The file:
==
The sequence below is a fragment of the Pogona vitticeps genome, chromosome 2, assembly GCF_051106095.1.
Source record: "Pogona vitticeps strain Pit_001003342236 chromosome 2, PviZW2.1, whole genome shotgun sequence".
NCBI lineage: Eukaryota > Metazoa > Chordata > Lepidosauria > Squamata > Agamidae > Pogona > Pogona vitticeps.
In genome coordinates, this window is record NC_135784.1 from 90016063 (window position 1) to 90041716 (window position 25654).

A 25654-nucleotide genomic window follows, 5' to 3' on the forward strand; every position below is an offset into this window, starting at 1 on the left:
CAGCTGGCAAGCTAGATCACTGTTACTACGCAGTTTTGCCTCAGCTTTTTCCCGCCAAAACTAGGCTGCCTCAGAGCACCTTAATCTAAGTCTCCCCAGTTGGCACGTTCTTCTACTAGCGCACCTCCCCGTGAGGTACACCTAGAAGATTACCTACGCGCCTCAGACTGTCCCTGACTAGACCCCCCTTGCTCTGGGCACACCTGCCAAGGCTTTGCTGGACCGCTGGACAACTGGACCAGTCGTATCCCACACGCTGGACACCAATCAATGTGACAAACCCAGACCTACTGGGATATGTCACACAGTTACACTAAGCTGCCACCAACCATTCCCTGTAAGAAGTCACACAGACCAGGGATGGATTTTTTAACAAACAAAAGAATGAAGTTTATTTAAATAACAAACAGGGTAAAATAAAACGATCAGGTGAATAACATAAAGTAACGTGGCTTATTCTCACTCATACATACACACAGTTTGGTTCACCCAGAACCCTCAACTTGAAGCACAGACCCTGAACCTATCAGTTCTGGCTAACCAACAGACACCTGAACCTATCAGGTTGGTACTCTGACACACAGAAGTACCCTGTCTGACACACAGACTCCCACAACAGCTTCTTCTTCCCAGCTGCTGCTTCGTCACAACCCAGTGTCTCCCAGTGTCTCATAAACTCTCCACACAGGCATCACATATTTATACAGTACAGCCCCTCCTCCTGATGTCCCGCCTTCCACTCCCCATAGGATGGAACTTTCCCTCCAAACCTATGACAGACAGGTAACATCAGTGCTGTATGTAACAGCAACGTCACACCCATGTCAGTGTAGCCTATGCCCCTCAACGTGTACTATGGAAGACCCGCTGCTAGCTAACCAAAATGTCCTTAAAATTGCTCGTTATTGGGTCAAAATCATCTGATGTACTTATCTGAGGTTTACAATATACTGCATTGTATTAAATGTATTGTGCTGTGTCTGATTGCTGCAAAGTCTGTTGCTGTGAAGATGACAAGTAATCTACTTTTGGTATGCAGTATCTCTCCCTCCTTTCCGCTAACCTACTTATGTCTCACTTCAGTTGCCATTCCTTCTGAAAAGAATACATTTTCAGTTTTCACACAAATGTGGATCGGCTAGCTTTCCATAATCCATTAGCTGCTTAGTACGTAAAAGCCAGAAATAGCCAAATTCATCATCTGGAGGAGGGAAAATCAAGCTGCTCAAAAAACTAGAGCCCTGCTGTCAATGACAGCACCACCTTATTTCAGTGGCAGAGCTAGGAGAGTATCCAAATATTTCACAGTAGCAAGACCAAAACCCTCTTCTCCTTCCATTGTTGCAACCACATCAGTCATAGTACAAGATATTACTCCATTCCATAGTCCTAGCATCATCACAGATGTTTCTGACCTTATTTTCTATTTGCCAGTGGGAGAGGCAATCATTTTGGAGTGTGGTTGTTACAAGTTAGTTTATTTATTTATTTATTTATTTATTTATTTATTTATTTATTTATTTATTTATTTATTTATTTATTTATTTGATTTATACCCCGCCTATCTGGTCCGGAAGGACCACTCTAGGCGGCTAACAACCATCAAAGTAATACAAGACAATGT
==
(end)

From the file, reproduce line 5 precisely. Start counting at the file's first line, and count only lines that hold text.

A 25654-nucleotide genomic window follows, 5' to 3' on the forward strand; every position below is an offset into this window, starting at 1 on the left: